Happily, things have changed.  Most hospitals now have procedures in place to deal with adoptions of newborns.

It is very important that the hospital be aware of a planned adoption well in advance of delivery.  Many options are available to adoptive parents and biological parents who have an adoption plan.  Adoptive parents are often able to be part of the entire process. In some cases they may be able to stay at the hospital, and may wear wrist bracelets which identify them.

The National Council for Adoption, in Adoption Advocate, Educating Hospitals About Adoption;  How Hospital Staff can Support Parent Considering an Adoption Plan- (October 2012),  lists the following "Practice Recommendations" for hospitals:

1. Train staff - Hospitals can develop their own training and there is also training available through a federal grant from the Children's Bureau of the Department of Health and Human Services.

2. Establish policies that are birthparent-focused and friendly to adoptive parents: For instance: one staff member is designated as an adoption expert, the bio mother's chart is clearly coded and identified, the medical records are clear about the adoption plan - including who is allowed to "room in", what will happen at the baby's release from the hospital and so on.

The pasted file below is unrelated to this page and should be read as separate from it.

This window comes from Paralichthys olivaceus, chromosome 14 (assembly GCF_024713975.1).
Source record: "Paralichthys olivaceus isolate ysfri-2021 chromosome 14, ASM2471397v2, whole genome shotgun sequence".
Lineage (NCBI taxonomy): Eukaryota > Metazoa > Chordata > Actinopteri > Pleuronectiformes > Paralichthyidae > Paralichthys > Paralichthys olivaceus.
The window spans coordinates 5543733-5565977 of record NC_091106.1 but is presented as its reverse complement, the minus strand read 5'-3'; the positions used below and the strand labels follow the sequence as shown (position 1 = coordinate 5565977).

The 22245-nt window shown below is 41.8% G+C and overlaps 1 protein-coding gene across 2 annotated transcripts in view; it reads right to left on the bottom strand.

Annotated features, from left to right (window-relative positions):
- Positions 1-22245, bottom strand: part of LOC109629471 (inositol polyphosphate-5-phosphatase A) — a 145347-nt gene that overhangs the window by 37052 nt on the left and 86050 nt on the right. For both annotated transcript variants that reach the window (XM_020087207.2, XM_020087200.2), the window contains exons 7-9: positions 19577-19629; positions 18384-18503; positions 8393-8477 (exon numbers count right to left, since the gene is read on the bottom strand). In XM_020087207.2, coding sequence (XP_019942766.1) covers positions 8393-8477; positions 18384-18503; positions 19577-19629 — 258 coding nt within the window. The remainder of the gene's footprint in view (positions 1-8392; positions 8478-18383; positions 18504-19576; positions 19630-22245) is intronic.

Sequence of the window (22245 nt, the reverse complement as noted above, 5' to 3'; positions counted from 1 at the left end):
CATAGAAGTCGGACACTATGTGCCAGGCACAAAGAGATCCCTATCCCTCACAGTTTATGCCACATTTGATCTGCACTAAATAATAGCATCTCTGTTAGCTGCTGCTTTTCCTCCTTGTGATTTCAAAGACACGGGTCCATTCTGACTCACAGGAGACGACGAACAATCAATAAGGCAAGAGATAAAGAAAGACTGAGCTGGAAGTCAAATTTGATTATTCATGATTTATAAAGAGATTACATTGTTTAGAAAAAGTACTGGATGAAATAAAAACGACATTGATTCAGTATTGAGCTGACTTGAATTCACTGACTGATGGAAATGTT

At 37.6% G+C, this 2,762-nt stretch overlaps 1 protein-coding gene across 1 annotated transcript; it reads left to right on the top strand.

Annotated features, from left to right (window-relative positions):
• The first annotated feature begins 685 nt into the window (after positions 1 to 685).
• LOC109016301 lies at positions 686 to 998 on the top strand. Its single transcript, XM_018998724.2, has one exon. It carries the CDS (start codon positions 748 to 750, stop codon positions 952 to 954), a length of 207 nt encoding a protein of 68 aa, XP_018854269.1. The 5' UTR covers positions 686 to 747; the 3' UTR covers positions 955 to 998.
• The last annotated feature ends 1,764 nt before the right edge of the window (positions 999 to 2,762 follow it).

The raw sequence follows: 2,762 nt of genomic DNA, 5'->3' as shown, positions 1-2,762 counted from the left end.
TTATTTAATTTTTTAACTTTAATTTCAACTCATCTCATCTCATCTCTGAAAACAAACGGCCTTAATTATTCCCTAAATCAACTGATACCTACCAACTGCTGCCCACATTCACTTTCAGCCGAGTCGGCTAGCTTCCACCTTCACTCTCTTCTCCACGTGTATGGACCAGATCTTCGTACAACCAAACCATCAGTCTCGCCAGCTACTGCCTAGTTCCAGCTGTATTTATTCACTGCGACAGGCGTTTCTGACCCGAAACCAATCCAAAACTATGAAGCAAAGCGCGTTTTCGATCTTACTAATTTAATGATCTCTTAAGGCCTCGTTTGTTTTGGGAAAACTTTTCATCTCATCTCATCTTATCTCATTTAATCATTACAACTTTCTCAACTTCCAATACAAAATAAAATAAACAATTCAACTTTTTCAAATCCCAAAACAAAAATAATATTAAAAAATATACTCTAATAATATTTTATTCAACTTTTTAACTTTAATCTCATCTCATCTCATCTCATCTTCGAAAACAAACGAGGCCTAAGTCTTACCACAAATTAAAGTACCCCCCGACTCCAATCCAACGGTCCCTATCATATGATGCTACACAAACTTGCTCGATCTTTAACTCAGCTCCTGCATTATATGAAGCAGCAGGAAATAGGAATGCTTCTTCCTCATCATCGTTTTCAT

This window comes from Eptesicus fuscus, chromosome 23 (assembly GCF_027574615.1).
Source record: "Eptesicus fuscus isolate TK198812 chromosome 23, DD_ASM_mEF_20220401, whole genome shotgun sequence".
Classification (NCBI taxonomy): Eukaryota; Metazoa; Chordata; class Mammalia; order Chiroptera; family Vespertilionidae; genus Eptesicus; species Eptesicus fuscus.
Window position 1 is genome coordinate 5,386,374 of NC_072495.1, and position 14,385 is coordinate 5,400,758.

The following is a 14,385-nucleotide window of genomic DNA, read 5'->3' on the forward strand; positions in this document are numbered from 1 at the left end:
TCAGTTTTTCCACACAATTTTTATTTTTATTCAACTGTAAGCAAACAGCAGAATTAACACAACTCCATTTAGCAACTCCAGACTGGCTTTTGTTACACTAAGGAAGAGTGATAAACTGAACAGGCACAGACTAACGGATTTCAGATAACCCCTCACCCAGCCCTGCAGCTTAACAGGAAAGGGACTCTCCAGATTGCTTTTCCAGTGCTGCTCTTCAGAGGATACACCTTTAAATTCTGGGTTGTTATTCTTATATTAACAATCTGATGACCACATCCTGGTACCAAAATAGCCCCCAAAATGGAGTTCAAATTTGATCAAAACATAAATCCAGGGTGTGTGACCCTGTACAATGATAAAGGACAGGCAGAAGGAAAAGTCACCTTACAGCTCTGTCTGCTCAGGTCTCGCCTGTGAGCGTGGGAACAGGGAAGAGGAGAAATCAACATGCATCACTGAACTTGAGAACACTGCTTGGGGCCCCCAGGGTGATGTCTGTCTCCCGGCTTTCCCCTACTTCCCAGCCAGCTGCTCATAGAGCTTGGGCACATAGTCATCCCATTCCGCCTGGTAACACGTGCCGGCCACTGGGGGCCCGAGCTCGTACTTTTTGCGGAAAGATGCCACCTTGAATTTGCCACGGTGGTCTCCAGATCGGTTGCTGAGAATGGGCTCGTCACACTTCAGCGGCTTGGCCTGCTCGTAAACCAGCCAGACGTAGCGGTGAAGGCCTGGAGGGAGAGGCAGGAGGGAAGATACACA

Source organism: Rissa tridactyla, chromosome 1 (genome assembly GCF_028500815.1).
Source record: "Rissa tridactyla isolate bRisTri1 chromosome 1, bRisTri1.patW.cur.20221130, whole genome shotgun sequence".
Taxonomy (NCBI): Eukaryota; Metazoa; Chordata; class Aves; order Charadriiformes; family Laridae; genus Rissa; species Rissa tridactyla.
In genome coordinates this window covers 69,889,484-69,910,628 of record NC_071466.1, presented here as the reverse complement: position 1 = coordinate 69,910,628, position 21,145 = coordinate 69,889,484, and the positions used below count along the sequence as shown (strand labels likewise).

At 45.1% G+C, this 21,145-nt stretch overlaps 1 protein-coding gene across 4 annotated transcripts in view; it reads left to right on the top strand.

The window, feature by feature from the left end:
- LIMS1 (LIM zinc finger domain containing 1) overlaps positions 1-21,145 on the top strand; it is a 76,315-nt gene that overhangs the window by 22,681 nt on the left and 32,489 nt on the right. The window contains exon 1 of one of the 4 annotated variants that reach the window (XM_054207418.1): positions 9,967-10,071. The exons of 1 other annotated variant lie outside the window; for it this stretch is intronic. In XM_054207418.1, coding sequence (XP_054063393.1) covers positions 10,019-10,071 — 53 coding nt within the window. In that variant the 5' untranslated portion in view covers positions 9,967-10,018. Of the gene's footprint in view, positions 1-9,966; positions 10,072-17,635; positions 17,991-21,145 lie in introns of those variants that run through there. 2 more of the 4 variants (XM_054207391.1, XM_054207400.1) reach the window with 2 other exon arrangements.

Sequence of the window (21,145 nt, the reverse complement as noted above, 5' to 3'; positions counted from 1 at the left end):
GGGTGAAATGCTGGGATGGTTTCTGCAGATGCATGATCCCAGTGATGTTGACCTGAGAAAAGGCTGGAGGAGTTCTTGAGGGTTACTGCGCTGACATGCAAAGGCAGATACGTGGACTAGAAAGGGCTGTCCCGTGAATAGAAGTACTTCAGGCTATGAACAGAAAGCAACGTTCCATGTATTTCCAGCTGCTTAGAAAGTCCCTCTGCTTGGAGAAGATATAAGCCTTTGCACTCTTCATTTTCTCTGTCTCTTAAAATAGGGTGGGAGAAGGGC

Making arrangements in advance with the hospital can help the biological parents and adoptive parents feel supported during this important time. An adoption attorney can assist with coordinating the process.

Kalish Law Office: The Woodlands, Texas

Adoption Attorneys

Monday, October 1, 2012

Legal Resources Available in Conroe for non-lawyers

The law library in Conroe Texas now has legal videos available for people who want to represent themselves in court, or want to just increase their legal knowledge.

The following videos are now available:

                Justice 101 – The Client’s Guide to Litigation

                You’re Hired!!! Now What? Knowing Your Legal Rights on Your First Job

                Safeguarding Our Seniors – Recognizing and Reporting Elder Abuse

 

These videos are currently being shown every Tuesday and Thursday at 1:00 and are also available on request.   Contact: ProSe Services at the Montgomery County Law Library; 301 N. Thompson, Ste. 105, Conroe, Texas 77301  Phone: 936-539-7976

These videos are especially helpful because they cover 3 topics that people may need to know before they even decide whether or not to see a lawyer.

Kalish Law Office: The Woodlands, Texas.
"Passionate, Professional & Personal. Since 1984."